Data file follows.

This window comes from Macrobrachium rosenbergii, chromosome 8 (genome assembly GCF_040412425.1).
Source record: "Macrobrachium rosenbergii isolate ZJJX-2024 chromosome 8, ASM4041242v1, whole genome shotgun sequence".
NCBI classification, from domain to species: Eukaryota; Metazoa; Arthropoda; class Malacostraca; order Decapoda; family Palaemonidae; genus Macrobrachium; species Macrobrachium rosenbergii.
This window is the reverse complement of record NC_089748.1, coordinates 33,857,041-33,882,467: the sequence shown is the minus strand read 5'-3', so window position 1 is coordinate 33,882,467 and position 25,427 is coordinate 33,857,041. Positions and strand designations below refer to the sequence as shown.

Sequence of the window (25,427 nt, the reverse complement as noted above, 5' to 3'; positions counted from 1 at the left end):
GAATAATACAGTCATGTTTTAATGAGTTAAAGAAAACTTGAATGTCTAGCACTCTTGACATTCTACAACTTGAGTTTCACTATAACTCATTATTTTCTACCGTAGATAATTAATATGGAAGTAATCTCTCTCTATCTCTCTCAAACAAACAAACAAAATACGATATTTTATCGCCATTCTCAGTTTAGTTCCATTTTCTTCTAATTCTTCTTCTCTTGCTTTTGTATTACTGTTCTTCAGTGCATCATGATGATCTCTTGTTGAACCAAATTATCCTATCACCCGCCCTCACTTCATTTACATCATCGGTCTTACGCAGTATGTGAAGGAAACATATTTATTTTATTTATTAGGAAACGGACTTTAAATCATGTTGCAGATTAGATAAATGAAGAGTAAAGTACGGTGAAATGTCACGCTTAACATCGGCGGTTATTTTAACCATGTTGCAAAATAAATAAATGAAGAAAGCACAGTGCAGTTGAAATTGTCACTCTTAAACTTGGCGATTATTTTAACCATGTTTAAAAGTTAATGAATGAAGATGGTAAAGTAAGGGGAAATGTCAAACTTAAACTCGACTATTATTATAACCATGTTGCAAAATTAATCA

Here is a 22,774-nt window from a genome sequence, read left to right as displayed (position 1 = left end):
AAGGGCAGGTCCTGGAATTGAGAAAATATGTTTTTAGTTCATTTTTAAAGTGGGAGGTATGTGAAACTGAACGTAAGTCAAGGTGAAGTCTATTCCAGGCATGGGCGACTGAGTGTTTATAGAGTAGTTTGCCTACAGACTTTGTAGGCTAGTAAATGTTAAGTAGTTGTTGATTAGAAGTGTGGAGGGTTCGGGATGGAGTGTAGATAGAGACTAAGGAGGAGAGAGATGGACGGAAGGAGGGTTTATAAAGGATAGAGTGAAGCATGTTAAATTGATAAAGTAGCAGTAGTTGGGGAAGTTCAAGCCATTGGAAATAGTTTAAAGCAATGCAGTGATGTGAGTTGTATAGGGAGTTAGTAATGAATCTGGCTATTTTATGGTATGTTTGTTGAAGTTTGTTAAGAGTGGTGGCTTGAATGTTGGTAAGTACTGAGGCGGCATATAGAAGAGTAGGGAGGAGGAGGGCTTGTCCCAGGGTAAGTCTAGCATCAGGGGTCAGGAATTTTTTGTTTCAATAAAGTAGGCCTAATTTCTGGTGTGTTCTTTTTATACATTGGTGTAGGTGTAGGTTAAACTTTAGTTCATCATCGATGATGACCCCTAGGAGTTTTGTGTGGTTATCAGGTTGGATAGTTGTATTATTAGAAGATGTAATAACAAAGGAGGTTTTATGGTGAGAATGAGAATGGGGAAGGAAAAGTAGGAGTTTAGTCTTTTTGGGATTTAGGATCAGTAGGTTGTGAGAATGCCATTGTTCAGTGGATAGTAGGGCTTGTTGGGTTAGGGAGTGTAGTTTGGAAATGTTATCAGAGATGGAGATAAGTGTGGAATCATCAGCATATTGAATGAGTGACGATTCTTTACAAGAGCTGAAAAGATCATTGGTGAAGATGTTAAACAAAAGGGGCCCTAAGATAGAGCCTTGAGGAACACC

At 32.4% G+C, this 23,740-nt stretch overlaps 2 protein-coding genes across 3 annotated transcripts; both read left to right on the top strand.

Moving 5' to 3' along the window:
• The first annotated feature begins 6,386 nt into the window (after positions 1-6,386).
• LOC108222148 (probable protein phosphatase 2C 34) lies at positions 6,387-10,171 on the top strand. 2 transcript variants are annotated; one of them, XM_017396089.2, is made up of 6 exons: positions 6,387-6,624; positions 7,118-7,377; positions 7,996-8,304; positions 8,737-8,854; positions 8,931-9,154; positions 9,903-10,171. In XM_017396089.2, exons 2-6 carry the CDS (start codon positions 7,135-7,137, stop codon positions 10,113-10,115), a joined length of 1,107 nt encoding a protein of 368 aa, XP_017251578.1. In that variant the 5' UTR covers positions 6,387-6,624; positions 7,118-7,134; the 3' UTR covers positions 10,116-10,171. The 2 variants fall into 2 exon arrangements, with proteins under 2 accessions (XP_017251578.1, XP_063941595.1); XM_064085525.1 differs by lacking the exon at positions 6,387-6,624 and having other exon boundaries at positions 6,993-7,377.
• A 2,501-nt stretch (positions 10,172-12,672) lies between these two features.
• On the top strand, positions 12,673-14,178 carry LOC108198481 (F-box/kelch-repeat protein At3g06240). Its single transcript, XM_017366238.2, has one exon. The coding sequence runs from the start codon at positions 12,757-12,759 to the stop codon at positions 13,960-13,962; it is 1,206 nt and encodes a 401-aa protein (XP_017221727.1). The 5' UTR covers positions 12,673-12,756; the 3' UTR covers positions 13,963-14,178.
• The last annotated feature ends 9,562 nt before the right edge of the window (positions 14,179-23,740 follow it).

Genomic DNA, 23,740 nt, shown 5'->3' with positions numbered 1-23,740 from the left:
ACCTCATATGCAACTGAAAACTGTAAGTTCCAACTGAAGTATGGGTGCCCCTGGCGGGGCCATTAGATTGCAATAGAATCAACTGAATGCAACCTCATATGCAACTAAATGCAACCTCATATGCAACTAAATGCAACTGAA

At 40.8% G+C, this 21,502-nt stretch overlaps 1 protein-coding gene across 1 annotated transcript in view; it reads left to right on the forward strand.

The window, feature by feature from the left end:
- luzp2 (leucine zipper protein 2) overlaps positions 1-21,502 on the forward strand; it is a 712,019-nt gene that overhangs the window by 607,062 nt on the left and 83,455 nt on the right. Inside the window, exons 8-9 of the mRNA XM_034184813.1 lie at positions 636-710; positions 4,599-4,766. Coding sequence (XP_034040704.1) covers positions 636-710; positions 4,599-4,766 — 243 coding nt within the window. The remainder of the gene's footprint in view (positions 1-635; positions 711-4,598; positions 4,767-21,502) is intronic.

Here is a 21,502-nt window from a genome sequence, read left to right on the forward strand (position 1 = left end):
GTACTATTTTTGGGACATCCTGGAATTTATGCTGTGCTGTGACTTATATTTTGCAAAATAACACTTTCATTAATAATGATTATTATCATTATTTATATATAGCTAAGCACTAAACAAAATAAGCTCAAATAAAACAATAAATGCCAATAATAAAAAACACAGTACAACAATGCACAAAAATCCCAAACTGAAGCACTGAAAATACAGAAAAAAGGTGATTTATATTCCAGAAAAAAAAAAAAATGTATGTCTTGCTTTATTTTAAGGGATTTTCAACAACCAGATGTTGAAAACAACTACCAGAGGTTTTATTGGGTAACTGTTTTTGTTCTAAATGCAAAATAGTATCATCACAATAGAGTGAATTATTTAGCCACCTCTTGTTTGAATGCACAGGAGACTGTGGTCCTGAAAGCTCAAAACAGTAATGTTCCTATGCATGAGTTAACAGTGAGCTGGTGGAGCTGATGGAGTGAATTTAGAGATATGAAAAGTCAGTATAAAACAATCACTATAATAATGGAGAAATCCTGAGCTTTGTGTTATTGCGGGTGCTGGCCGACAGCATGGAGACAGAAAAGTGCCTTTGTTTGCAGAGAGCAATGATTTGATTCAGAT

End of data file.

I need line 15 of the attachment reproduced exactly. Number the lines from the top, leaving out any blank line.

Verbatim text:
• The last annotated feature ends 9,562 nt before the right edge of the window (positions 14,179-23,740 follow it).